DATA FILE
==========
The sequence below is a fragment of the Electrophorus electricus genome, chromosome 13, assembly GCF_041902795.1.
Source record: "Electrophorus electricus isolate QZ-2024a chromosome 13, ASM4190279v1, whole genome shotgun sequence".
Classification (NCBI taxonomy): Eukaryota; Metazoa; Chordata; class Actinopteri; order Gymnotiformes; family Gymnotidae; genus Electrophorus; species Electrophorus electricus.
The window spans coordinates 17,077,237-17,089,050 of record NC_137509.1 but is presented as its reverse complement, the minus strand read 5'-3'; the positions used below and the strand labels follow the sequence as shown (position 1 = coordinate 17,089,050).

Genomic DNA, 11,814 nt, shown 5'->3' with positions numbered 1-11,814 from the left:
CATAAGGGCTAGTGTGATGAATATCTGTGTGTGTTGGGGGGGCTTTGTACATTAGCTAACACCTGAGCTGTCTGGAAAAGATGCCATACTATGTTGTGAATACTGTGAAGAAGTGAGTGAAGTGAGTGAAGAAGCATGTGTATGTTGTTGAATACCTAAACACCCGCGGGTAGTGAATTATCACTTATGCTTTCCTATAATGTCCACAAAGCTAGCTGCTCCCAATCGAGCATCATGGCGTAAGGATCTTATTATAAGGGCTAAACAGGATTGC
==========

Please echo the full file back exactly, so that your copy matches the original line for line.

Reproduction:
The sequence below is a fragment of the Electrophorus electricus genome, chromosome 13, assembly GCF_041902795.1.
Source record: "Electrophorus electricus isolate QZ-2024a chromosome 13, ASM4190279v1, whole genome shotgun sequence".
Classification (NCBI taxonomy): Eukaryota; Metazoa; Chordata; class Actinopteri; order Gymnotiformes; family Gymnotidae; genus Electrophorus; species Electrophorus electricus.
The window spans coordinates 17,077,237-17,089,050 of record NC_137509.1 but is presented as its reverse complement, the minus strand read 5'-3'; the positions used below and the strand labels follow the sequence as shown (position 1 = coordinate 17,089,050).

Genomic DNA, 11,814 nt, shown 5'->3' with positions numbered 1-11,814 from the left:
CATAAGGGCTAGTGTGATGAATATCTGTGTGTGTTGGGGGGGCTTTGTACATTAGCTAACACCTGAGCTGTCTGGAAAAGATGCCATACTATGTTGTGAATACTGTGAAGAAGTGAGTGAAGTGAGTGAAGAAGCATGTGTATGTTGTTGAATACCTAAACACCCGCGGGTAGTGAATTATCACTTATGCTTTCCTATAATGTCCACAAAGCTAGCTGCTCCCAATCGAGCATCATGGCGTAAGGATCTTATTATAAGGGCTAAACAGGATTGC